Why did you become a donor?
‘I’ve been registered as a donor in America since I turned eighteen. What happens there is that once you get your driving licence, you are automatically asked if you want to register as an organ donor. If you do, this appears on your driving licence. I did, at one point, receive a letter in the Netherlands, but I haven’t yet got round to filling it in. To be honest, it ended up in a pile somewhere and I forgot all about it because I’m already registered in America. But now I do want to register in the Netherlands. My family is here, so, for now at least, my future is in the Netherlands. I became a donor because so many people are in need of an organ and the waiting lists are so long. This is because there are too few organ donors. In America I once did a photo reportage on this subject and the stories I heard really shocked me.’
What do Americans think about organ donation in general?
‘When I was a teenager and still living there, it was a serious issue. There were so many people on the waiting list. There are so many people in need of a kidney, for example, but you only stand a chance of getting one if you are at the top of the list. The government always provided a lot of information about organ donation. There are many religious groups in America who are conservative in their thinking and against organ donation. I actually find this hypocritical: if you’re religious then you should really want to help other people, shouldn’t you? And what use are your organs once you’re dead? That’s what I think anyway.’
Why do you think that everyone should become a donor?
‘You should become a donor because you can then give other people and their families the hope of a new life. If my daughter ever ended up in the situation of needing an organ, I would hope that someone would give up an organ for her, so I would do the same for someone else, and I’m not alone here either. If I could help someone, I wouldn’t hesitate to do it. I certainly hope that this campaign helps to get people thinking about this and making their decision.’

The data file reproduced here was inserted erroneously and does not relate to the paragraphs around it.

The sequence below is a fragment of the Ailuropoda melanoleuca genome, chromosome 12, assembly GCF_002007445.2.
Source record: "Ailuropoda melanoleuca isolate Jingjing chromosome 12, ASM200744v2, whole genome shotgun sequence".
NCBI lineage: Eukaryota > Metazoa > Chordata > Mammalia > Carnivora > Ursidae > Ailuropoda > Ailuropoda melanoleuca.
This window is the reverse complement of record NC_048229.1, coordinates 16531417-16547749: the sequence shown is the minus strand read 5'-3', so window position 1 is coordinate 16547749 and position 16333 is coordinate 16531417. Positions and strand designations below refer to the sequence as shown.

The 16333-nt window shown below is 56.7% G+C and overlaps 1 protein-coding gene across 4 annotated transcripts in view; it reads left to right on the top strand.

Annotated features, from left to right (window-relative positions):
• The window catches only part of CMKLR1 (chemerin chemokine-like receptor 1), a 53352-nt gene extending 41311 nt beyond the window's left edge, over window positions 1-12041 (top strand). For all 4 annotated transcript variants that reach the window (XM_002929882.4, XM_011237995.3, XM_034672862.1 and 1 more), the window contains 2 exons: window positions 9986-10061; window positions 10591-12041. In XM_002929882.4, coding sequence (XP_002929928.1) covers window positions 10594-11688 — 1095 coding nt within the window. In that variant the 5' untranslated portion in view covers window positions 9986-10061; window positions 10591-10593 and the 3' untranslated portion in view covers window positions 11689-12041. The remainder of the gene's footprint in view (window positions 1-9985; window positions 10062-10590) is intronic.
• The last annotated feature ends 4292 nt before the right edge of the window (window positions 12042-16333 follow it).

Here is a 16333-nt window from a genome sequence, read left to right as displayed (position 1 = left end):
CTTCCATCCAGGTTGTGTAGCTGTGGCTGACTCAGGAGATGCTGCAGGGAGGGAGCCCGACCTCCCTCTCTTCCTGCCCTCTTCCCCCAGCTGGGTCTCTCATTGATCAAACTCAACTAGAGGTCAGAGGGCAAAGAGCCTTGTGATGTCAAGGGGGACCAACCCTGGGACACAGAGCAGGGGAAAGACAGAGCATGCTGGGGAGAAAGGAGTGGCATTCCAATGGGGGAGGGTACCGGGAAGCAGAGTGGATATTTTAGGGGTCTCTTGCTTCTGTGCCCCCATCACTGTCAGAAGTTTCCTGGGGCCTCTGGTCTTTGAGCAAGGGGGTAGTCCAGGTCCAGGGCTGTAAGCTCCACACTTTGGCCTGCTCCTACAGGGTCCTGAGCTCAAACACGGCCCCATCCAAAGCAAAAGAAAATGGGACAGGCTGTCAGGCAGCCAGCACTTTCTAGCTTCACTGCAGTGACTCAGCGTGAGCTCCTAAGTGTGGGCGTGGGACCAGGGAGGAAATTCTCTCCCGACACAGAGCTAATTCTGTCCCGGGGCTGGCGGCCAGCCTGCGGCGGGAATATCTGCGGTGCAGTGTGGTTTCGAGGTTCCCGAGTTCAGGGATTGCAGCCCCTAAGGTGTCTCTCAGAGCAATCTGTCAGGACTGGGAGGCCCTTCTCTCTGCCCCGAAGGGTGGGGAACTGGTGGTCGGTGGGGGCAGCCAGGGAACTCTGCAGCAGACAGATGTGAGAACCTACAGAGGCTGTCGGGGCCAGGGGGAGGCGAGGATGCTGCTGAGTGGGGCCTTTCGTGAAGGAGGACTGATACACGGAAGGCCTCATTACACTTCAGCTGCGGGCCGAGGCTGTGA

Britons, Americans and Canadians and organ donation*
- 75% of the Americans and Canadians, and 76% of the Britons living in the Netherlands think that if you live in the Netherlands you should also consider organ donation and should record your decision in the donorregister (donor register).
- The Britons and Americans/Canadians find it a waste not to donate your organs after your death more often than other immigrants do.
- 70% of the Americans and Canadians and 69% of the Britons in the Netherlands think that most people from their own community in the Netherlands would prefer not to be a donor. In reality, 60% of all Americans and Canadians and 62% of all the Britons in the Netherlands have registered their decision.
- For most of the immigrants, saving someone else’s life is the most important reason to become an organ donor.
*Source: ‘Immigrant groups and donor registration’, a survey by TNS NIPO/Veldkamp, November 2010. A survey of 500 recent immigrants to the Netherlands.
- How does organ donation work exactly? Watch this short video.
- Would you like to register? Go straight to the Dutch Donor Register website.
Are you still considering registering? Watch one of the short films below and hear what others have to say about organ donation: